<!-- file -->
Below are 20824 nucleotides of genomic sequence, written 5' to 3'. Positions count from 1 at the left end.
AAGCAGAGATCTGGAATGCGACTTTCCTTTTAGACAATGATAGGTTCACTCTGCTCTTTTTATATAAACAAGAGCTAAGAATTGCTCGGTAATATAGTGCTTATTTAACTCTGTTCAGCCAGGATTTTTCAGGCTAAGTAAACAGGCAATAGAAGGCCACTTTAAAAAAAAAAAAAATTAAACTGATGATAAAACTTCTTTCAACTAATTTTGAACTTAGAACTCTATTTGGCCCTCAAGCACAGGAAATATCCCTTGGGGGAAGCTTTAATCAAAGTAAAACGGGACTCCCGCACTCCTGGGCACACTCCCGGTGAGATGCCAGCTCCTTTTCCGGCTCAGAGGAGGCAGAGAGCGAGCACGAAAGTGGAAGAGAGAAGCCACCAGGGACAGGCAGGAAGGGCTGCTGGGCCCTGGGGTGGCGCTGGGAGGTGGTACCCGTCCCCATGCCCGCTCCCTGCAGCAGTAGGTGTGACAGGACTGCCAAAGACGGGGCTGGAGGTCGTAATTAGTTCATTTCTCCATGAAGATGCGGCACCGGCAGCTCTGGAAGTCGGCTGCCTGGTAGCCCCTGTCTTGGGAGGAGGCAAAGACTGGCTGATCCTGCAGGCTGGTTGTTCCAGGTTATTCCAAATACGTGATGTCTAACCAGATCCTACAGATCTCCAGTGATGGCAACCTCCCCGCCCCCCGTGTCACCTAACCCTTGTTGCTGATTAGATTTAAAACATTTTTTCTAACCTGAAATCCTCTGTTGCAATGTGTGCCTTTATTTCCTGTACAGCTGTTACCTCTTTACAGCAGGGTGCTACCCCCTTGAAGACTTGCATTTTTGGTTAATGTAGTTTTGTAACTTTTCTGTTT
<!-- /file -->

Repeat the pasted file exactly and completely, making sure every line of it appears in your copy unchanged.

Below are 20824 nucleotides of genomic sequence, written 5' to 3'. Positions count from 1 at the left end.
AAGCAGAGATCTGGAATGCGACTTTCCTTTTAGACAATGATAGGTTCACTCTGCTCTTTTTATATAAACAAGAGCTAAGAATTGCTCGGTAATATAGTGCTTATTTAACTCTGTTCAGCCAGGATTTTTCAGGCTAAGTAAACAGGCAATAGAAGGCCACTTTAAAAAAAAAAAAAATTAAACTGATGATAAAACTTCTTTCAACTAATTTTGAACTTAGAACTCTATTTGGCCCTCAAGCACAGGAAATATCCCTTGGGGGAAGCTTTAATCAAAGTAAAACGGGACTCCCGCACTCCTGGGCACACTCCCGGTGAGATGCCAGCTCCTTTTCCGGCTCAGAGGAGGCAGAGAGCGAGCACGAAAGTGGAAGAGAGAAGCCACCAGGGACAGGCAGGAAGGGCTGCTGGGCCCTGGGGTGGCGCTGGGAGGTGGTACCCGTCCCCATGCCCGCTCCCTGCAGCAGTAGGTGTGACAGGACTGCCAAAGACGGGGCTGGAGGTCGTAATTAGTTCATTTCTCCATGAAGATGCGGCACCGGCAGCTCTGGAAGTCGGCTGCCTGGTAGCCCCTGTCTTGGGAGGAGGCAAAGACTGGCTGATCCTGCAGGCTGGTTGTTCCAGGTTATTCCAAATACGTGATGTCTAACCAGATCCTACAGATCTCCAGTGATGGCAACCTCCCCGCCCCCCGTGTCACCTAACCCTTGTTGCTGATTAGATTTAAAACATTTTTTCTAACCTGAAATCCTCTGTTGCAATGTGTGCCTTTATTTCCTGTACAGCTGTTACCTCTTTACAGCAGGGTGCTACCCCCTTGAAGACTTGCATTTTTGGTTAATGTAGTTTTGTAACTTTTCTGTTT